5. Northern Territory Mental Health Coalition. Mental Health & Suicide Prevention Service Review, 2017.

Also see:

Healthcare Management Advisors. Suicide Prevention in Aboriginal and Torres Strait Islander Communities: Learnings from a meta-evaluation of community-led Aboriginal and Torres Strait Islander suicide prevention programs. 2016.

The Seeding Group (Qld)

The Seedling Group is committed to working with Indigenous communities on projects to build capacity and hope – by the people for the people. The Seedling Group creates bespoke, culturally safe training sessions, and specialises in building on mainstream process and practices to be culturally inclusive. This includes incorporating many different ways of knowing and doing, cultural practices and learning on country. Specialises in developing and delivering culturally responsive training and therapeutic interventions

Website: https://www.theseedlinggroup.org/contact
Email: pilbara@wacoss.org.au
Phone: 0477 708 836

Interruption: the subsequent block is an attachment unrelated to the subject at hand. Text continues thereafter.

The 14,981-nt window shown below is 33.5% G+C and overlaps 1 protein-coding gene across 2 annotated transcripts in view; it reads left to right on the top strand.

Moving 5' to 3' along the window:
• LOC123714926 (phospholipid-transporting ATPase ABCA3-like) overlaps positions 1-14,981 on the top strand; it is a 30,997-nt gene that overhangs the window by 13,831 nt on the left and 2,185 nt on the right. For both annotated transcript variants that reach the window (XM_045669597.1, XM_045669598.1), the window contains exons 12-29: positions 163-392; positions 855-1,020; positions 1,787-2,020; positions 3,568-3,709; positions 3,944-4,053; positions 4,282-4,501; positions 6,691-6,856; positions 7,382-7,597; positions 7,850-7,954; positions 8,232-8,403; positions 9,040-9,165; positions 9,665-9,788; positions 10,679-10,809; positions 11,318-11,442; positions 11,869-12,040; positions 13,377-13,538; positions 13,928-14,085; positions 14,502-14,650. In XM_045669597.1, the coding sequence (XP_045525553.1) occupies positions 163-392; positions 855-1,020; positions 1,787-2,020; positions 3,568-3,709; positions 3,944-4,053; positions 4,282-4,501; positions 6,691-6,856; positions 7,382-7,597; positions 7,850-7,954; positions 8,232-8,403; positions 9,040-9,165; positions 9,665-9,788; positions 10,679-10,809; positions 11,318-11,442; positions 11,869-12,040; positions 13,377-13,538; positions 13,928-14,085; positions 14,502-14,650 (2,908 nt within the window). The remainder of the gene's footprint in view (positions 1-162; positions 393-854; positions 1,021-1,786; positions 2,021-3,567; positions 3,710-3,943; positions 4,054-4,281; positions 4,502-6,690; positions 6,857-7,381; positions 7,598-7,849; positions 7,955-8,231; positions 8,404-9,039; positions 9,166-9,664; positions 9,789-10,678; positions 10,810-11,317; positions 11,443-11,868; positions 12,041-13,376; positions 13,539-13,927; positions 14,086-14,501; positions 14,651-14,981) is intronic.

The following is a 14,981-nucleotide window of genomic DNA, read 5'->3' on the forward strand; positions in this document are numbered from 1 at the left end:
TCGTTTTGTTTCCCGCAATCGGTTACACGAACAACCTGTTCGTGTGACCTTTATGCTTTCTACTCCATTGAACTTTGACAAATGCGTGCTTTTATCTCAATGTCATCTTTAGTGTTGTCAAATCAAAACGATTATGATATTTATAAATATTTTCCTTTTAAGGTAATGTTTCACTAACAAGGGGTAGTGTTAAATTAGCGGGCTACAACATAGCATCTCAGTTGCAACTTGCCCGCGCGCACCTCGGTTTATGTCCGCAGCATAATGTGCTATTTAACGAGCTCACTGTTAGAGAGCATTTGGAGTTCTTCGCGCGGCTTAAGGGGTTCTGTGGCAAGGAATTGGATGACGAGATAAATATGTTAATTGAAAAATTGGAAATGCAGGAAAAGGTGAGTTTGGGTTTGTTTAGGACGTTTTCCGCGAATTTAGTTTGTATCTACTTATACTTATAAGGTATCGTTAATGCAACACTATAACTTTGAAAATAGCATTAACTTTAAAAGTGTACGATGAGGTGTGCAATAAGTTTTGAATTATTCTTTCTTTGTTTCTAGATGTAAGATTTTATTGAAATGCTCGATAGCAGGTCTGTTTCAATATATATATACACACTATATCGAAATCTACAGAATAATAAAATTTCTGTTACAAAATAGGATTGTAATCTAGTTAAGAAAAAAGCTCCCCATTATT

The Seedling Group offer services that are based on trauma-informed, evidence-based and culturally sound practices. The Seedling Group combine generations of healing knowledge with western psychological and neurological sciences to serve their clients. Services include professional supervision, indigenous research, psychology services, training, cultural projects and collaboration and strategy.

The objectives of THE SEEDING GROUP  includes:

  • Working in Community and promoting capacity building
  • Psychology Services
  • Trauma informed supervision for staff
  • Social and Emotional Wellbeing resource building and facilitation
  • Training delivery around cultural competence and trauma informed practice
  • Small Business building

We have found that understanding the impacts of trauma has the power to enable systems to repair and communities and individuals to heal.